Consumer confidence increased in September to return to levels last seen prior to the UK's vote to the EU in June.
The GfK Consumer Confidence Index increased by six points this month to minus one. All of the sub-indexes used to calculate the score rose.
The index measuring changes in personal finances during the last 12 months increased by two points to two; this is one point higher than September 2015.
The forecast for personal finances over the next 12 months increased by three points to seven. Again, this is one point higher than the corresponding point of last year.
The measure for the general economic situation of the country during the last 12 months climbed seven points to minus 16 - 13 points lower than September 2015.
Expectations for the general economic situation over the next 12 months increased 13 points to minus nine; down seven points compared with last year.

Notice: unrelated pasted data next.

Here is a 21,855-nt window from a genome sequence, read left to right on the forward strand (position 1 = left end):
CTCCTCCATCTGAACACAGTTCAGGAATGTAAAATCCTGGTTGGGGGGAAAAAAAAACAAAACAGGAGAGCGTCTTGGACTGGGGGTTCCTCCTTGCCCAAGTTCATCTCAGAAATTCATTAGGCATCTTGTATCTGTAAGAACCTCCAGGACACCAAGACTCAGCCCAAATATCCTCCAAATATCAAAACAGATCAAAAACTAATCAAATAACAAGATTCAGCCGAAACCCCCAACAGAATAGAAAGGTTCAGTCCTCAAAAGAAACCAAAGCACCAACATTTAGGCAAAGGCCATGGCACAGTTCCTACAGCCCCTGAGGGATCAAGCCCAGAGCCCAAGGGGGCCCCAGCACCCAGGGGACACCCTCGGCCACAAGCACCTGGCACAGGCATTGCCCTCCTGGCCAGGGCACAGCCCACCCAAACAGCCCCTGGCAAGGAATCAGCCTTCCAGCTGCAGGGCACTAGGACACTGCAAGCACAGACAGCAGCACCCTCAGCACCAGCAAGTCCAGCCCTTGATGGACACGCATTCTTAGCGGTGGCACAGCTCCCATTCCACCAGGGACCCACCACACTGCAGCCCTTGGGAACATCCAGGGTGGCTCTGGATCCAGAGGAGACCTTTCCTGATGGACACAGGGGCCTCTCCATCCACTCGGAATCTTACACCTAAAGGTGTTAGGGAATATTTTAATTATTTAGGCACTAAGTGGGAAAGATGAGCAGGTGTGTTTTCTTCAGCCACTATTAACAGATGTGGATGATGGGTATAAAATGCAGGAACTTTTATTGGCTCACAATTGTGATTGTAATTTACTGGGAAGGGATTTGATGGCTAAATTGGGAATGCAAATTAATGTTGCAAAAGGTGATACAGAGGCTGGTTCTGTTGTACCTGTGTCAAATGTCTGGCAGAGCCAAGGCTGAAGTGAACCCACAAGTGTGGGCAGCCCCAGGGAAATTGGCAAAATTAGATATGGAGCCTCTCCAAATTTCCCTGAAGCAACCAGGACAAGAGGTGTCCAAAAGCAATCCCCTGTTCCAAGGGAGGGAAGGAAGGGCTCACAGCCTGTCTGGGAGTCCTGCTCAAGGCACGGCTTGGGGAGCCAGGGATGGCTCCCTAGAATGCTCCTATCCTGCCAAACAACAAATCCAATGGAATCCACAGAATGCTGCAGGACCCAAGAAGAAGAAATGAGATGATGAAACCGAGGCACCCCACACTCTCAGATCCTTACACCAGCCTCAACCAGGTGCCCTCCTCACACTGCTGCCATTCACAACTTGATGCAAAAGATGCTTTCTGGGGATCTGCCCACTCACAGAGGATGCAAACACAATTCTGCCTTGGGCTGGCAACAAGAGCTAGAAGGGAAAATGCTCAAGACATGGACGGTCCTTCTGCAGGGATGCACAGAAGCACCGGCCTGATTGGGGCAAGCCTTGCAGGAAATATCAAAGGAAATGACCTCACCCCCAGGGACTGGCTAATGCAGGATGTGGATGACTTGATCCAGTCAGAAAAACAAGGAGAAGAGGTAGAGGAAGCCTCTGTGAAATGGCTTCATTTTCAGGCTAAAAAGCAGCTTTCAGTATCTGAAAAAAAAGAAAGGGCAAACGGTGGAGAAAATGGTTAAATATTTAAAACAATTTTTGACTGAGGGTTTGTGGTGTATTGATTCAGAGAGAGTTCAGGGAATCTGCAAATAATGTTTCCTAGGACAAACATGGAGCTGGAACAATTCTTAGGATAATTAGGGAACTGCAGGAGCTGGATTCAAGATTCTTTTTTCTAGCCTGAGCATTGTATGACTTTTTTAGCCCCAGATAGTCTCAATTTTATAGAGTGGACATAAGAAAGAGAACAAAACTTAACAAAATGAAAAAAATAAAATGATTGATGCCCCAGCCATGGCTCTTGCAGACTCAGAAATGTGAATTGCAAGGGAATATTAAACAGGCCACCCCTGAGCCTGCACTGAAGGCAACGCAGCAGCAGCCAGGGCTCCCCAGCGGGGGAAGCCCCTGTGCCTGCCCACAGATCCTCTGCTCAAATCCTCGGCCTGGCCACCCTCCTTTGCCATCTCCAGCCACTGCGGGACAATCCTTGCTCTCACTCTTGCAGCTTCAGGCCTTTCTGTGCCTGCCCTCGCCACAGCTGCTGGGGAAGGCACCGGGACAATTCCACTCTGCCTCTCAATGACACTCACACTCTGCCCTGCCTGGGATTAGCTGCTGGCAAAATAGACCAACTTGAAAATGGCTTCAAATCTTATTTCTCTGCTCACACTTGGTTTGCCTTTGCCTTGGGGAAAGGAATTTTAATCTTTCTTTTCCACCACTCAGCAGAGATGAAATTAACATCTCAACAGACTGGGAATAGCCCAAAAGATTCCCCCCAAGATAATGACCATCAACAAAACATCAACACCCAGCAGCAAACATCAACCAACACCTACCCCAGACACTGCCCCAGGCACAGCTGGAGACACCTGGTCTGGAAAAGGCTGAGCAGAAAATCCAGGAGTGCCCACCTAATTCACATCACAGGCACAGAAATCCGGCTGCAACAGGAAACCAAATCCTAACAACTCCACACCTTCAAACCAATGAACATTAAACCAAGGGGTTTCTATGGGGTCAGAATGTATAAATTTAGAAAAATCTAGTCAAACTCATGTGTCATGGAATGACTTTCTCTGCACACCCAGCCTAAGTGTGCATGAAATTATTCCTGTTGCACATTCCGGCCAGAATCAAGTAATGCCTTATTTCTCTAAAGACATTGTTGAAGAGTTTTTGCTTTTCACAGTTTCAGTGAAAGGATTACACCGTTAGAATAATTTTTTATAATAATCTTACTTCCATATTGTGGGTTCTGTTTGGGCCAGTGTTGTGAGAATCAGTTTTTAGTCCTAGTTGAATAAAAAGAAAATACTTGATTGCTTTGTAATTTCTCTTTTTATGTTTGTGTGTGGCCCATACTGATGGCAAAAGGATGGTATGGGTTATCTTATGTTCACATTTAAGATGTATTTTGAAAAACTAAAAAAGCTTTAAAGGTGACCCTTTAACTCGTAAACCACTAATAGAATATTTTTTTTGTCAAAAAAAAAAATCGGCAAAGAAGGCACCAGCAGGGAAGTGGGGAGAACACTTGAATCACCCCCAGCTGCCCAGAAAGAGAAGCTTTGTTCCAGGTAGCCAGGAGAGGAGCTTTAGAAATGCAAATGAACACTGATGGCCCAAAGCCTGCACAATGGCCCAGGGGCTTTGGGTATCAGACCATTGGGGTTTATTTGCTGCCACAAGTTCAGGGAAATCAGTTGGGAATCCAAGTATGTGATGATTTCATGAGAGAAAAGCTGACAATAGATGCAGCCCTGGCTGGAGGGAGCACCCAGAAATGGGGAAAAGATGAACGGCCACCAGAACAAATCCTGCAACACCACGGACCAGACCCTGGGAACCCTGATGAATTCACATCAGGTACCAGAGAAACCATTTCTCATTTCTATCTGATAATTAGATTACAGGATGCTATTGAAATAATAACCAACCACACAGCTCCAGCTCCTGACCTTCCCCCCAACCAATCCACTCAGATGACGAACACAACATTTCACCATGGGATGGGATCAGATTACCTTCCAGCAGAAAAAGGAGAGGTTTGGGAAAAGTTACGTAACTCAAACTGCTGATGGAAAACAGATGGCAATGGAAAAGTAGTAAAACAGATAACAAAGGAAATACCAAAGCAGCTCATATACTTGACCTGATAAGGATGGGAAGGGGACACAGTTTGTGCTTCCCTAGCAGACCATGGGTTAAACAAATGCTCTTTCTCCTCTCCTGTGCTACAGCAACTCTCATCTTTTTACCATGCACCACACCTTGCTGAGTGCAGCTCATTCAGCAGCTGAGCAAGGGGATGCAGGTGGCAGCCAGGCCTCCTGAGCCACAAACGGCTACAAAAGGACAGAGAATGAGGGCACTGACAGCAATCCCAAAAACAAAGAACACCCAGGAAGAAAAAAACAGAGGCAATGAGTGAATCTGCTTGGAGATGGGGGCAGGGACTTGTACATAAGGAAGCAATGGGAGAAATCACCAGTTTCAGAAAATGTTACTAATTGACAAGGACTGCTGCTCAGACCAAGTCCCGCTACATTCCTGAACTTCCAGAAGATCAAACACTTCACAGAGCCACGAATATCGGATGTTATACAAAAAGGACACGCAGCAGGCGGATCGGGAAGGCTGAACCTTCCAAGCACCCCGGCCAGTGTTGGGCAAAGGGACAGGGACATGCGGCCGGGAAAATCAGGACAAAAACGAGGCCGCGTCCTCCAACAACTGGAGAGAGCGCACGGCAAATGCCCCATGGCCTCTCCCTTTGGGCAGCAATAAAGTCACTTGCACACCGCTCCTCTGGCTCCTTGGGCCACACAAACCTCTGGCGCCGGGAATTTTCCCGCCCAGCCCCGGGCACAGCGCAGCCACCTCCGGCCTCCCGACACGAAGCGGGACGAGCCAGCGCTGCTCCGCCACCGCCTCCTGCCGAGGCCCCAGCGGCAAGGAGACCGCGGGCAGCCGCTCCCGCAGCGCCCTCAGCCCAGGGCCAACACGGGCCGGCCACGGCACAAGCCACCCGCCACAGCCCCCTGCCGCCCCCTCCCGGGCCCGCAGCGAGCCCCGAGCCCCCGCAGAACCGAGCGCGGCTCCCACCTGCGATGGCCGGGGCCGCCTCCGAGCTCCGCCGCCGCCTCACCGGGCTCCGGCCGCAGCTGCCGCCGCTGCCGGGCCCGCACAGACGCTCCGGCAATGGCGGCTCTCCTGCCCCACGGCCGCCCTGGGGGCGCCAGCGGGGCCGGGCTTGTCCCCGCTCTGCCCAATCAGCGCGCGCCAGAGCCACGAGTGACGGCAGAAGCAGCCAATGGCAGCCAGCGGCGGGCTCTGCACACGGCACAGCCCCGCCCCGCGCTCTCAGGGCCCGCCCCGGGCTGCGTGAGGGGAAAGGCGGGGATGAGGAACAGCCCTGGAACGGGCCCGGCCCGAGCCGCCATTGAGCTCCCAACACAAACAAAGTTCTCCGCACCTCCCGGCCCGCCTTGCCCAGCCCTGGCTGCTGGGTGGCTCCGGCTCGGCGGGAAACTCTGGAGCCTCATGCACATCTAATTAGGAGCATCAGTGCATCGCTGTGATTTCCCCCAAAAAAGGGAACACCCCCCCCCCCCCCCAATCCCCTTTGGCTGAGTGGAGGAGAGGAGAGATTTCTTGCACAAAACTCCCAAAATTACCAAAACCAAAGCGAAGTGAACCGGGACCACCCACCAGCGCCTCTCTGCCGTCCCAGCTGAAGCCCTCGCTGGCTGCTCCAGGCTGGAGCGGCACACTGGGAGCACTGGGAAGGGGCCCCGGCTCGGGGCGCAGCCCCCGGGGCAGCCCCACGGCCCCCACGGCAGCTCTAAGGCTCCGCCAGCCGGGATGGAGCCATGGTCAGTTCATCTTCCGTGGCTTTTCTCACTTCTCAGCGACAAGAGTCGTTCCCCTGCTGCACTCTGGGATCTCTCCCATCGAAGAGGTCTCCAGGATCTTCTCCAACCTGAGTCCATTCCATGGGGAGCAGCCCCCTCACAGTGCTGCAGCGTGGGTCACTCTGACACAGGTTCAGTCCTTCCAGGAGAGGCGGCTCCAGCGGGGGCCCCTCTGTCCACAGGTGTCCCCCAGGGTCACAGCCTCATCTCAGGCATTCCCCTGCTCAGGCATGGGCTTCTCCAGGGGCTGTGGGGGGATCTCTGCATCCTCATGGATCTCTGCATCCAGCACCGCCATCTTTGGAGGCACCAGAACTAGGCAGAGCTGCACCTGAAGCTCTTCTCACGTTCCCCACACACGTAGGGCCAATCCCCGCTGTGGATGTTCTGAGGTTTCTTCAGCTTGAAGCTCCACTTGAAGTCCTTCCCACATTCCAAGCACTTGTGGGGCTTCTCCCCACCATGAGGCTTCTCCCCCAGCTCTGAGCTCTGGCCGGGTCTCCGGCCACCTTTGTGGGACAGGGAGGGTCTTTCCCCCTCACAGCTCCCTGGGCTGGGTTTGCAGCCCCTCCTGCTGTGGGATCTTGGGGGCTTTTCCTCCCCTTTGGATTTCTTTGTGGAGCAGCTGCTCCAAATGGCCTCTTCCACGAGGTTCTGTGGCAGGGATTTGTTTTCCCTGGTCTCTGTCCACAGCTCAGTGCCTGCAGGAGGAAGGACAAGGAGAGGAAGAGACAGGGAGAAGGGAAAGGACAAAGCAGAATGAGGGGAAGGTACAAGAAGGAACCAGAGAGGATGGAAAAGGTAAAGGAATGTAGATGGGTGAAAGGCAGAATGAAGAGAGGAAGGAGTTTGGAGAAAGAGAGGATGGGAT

The index measuring confidence about making a major purchase rose by two points to nine. This is five points lower year-on-year.
The savings index increased by six points to minus nine. This is down 12 points compared with September 2015.
Joe Staton, head of market dynamics at GfK, said: "British consumers appear to have shrugged off Brexit fears about the economy as wages continue to grow faster than prices, rising employment boosts income and low interest rates encourage people to spend rather than save, as seen by improvements in the Major Purchase Index and low levels in the Savings Index.
"But will confidence continue to rise in coming months? Or are we seeing misplaced consumer optimism in which any kind of bad news - economic or political - sends the Index reeling once again?"